Page 169 - Jewish Book Annual Volume 54

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161
Double Quincentenary
Armistead, “Judeo-Spanish Traditional Poetry in the United
States;” Diane Matza, “Tradition and History: Sephardic Contri­
butions to American Literature;” and Frances Hernandez, “The
Secret Jews of the Southwest.”
Although without any direct reference to the Americas, the mas-
terwork of Ben Zion Netanyahu,
The Origins of the Inquisition in
Fifteenth Century Spain
, must be mentioned here.9 Starting from
his fundamental conclusion that the Marranos were Christians,
(enunciated in his earlier book), Netanyahu examines the question
of why Spanish Inquisitors should have been engaged in persecut­
ing their fellow Christians. At the root of the origins of the Inqui­
sition he finds rivalry induced by the conversos’ exceptional success
in public life, King Ferdinand’s decision to ally himself with anti-
convero forces, Church policies which did little to inhibit the
preaching of rabble-rousing priests, and the emergence of racism
as a political weapon. This latter idea was later to resonate omi­
nously in the Spanish setdements in the New World. For those
wishing to follow the current debate over the meaning and scope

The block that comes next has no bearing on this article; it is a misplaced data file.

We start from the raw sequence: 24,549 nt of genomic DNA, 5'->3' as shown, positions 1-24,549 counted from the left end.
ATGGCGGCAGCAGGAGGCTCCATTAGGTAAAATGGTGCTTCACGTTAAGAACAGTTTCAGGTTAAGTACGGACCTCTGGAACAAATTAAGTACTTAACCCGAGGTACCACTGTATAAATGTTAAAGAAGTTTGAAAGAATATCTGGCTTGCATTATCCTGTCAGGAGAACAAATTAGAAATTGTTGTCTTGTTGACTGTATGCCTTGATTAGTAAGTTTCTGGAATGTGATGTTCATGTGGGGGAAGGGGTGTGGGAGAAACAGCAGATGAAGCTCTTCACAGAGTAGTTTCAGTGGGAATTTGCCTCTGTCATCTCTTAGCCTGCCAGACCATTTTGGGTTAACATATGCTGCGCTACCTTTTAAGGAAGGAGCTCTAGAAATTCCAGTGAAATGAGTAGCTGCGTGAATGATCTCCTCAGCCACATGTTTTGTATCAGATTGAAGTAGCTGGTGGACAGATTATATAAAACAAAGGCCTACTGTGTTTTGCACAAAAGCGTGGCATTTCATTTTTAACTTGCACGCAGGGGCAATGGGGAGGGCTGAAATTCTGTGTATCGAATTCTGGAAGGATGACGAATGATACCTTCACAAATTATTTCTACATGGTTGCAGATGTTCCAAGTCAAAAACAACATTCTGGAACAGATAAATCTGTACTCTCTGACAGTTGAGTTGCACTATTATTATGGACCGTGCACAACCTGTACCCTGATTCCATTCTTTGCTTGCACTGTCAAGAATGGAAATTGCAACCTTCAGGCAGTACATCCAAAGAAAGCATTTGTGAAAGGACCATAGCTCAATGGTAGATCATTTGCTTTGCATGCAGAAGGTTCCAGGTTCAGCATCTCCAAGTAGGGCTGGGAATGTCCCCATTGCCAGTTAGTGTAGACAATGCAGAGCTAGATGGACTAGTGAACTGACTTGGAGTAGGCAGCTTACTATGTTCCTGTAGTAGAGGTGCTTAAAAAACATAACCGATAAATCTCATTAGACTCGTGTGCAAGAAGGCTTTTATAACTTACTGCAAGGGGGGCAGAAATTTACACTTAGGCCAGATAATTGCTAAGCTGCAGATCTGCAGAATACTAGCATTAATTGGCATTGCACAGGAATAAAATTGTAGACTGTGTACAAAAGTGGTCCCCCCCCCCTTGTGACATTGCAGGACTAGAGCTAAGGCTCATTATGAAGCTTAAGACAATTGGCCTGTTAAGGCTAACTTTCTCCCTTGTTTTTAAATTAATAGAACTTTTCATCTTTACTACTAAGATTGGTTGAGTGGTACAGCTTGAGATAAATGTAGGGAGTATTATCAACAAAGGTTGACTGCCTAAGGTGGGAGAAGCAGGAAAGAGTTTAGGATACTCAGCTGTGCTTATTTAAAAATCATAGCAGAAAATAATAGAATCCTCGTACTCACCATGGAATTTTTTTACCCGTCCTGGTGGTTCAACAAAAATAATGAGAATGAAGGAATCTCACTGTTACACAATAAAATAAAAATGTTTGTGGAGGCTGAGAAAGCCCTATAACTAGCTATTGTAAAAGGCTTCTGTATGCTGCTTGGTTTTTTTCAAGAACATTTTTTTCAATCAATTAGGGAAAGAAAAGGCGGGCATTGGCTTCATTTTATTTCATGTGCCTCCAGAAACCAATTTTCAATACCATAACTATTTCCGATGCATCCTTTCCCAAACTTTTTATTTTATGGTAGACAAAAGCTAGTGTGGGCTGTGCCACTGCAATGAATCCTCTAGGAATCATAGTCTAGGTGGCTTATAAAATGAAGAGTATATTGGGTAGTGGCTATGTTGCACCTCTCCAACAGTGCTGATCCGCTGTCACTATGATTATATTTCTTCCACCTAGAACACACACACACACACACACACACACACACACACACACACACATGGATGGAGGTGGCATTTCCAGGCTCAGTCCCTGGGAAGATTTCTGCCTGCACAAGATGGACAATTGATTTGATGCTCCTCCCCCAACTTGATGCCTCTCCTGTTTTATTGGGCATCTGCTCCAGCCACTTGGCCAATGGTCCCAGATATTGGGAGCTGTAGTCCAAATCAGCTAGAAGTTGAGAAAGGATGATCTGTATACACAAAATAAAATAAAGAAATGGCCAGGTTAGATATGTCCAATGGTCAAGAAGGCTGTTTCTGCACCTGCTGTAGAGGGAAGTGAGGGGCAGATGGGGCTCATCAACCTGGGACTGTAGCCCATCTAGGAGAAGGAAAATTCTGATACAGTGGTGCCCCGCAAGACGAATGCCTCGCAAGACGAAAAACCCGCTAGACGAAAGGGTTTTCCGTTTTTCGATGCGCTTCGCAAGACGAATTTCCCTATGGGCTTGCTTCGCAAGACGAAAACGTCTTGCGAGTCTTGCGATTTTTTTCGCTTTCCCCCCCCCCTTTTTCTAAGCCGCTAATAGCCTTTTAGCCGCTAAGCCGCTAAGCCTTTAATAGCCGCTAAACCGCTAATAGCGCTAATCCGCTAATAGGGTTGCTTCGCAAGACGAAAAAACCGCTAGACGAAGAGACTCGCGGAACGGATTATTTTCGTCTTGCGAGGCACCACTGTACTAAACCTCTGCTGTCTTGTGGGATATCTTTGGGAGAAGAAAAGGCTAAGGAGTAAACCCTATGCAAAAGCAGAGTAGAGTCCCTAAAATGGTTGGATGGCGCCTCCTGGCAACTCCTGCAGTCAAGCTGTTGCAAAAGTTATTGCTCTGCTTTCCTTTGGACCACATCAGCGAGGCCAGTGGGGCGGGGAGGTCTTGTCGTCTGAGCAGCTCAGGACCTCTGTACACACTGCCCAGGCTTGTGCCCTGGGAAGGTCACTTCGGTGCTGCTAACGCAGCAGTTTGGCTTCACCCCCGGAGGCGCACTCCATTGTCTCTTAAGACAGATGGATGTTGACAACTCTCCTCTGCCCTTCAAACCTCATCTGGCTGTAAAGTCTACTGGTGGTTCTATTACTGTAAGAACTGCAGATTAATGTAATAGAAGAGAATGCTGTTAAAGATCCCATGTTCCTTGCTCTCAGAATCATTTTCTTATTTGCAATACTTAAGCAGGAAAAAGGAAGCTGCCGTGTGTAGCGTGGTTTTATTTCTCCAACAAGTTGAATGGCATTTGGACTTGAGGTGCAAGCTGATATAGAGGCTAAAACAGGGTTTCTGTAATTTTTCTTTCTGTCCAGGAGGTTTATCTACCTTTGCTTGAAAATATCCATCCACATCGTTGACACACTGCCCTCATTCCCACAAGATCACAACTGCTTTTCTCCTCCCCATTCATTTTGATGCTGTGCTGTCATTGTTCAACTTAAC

of the expulsion, Henry Kamen’s
Inquisition and Society in Spain
is
required reading.10
Novelists and story-tellers found the theme of 1492 irresistible,
and a whole new genre of the Jewish pfcaro came into existence,
best exemplified by Homer Aridjis’
1492: The Life and Times of
Juan Cabezon ofCastile
11which spins an adventure yarn with Jew­
ish and converso protagonists set against the background of fif­
teenth-century Spain. Marcos Aguinis’
La gesta del marrano
takes
up the story of Francisco Maldonado de Silva, one of the few mar­
tyrs of the Inquisition of whom we may be certain that he was a
practicing Jew.12Brazilian physician and novelist Moacyr Scliar re­
vived memories of the Portuguese Inquisition in the surreal tale of
9. New York: Random House, 1995. See also Netanyahu’s
The Marranos of
Spain According to Contemporary Hebrew Sources
(originally published 1966;
reprinted Millwood, N.Y.: Kraus Reprint Co., 1973)
10. University o f Indiana Press, 1985.
11. New York: Summit Books, 1991.
12. Buenos Aires: Editorial Planeta Argentina, 1991